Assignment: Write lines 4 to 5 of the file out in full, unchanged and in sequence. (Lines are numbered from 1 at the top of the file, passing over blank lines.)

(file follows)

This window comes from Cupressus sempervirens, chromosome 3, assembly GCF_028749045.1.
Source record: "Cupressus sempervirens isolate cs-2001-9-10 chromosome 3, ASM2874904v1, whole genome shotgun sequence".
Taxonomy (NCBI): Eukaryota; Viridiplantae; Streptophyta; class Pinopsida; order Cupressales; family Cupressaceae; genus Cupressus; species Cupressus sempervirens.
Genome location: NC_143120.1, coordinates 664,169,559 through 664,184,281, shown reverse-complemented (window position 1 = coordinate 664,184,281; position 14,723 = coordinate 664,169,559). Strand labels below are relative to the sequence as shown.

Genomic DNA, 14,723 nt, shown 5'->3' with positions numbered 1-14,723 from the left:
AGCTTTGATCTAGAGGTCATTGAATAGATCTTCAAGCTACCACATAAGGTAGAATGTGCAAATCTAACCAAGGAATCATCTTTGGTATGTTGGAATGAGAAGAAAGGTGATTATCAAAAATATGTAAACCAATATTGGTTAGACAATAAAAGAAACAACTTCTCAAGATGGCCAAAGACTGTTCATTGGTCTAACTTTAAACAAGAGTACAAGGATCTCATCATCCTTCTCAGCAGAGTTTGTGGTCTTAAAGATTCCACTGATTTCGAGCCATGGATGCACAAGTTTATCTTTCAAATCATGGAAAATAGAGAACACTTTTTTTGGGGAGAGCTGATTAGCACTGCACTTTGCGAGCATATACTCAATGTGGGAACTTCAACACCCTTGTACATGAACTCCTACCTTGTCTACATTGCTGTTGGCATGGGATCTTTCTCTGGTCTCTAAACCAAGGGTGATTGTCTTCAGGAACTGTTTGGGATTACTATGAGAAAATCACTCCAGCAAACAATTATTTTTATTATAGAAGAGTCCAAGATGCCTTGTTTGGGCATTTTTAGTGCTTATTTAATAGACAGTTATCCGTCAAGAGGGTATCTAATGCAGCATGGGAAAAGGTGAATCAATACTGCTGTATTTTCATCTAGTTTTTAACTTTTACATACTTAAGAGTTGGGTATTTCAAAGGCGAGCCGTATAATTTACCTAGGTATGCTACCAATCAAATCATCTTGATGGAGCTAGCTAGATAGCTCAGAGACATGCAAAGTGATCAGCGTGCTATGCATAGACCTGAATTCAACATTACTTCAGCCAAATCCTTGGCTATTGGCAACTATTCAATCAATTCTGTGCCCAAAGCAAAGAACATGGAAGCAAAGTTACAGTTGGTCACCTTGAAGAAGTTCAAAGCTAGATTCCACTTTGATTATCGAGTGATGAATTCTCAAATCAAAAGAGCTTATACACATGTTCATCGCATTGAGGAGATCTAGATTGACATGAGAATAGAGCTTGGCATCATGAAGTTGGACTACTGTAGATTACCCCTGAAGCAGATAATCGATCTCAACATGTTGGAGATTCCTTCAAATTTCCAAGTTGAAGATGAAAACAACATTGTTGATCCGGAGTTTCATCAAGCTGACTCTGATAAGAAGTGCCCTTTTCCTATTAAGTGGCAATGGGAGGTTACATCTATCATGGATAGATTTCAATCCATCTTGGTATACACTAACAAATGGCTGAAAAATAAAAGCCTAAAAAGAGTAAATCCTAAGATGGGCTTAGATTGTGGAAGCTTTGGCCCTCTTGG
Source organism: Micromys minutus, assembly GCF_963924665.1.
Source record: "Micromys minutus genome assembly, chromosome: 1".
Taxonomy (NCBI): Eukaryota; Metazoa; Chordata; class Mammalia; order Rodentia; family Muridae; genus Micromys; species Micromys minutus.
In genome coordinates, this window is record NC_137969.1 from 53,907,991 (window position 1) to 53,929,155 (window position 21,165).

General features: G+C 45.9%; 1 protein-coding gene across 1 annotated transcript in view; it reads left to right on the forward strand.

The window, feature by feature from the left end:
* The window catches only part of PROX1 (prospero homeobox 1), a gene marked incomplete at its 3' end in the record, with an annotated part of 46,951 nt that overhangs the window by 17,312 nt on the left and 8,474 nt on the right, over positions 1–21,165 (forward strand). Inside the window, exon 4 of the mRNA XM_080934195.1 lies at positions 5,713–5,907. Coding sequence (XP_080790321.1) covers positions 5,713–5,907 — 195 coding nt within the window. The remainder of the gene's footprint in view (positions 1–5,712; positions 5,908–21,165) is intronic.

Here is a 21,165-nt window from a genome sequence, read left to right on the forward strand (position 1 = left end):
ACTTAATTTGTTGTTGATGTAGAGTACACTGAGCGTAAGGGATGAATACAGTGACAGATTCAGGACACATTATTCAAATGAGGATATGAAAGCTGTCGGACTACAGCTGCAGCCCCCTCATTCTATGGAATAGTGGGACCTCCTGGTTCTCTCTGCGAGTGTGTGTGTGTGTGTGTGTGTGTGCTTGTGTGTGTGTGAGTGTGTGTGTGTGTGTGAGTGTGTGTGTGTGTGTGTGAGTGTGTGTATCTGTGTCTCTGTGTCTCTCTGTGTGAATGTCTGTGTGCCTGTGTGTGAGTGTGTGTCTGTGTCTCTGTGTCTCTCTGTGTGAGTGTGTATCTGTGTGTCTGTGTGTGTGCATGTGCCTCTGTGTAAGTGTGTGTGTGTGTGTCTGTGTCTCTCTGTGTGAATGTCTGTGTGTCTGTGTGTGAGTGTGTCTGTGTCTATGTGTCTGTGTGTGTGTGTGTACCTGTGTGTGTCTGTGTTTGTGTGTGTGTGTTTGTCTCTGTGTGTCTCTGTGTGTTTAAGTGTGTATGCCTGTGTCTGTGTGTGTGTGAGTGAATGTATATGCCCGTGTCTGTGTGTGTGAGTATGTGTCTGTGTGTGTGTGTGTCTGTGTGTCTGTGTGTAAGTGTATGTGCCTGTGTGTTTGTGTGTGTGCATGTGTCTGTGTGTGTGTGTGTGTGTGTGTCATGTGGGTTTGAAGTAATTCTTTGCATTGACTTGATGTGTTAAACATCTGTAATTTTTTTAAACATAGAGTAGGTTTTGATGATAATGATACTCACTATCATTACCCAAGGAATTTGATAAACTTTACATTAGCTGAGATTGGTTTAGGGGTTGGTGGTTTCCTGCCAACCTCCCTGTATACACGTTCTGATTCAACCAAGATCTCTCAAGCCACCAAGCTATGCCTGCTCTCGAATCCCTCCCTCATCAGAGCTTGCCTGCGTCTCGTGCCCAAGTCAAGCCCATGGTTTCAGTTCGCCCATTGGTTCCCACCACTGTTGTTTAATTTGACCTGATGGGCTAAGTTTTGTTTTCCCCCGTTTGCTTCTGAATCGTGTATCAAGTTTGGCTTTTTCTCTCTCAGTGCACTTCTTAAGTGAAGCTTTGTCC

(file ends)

Genome location: NC_143120.1, coordinates 664,169,559 through 664,184,281, shown reverse-complemented (window position 1 = coordinate 664,184,281; position 14,723 = coordinate 664,169,559). Strand labels below are relative to the sequence as shown.

Genomic DNA, 14,723 nt, shown 5'->3' with positions numbered 1-14,723 from the left: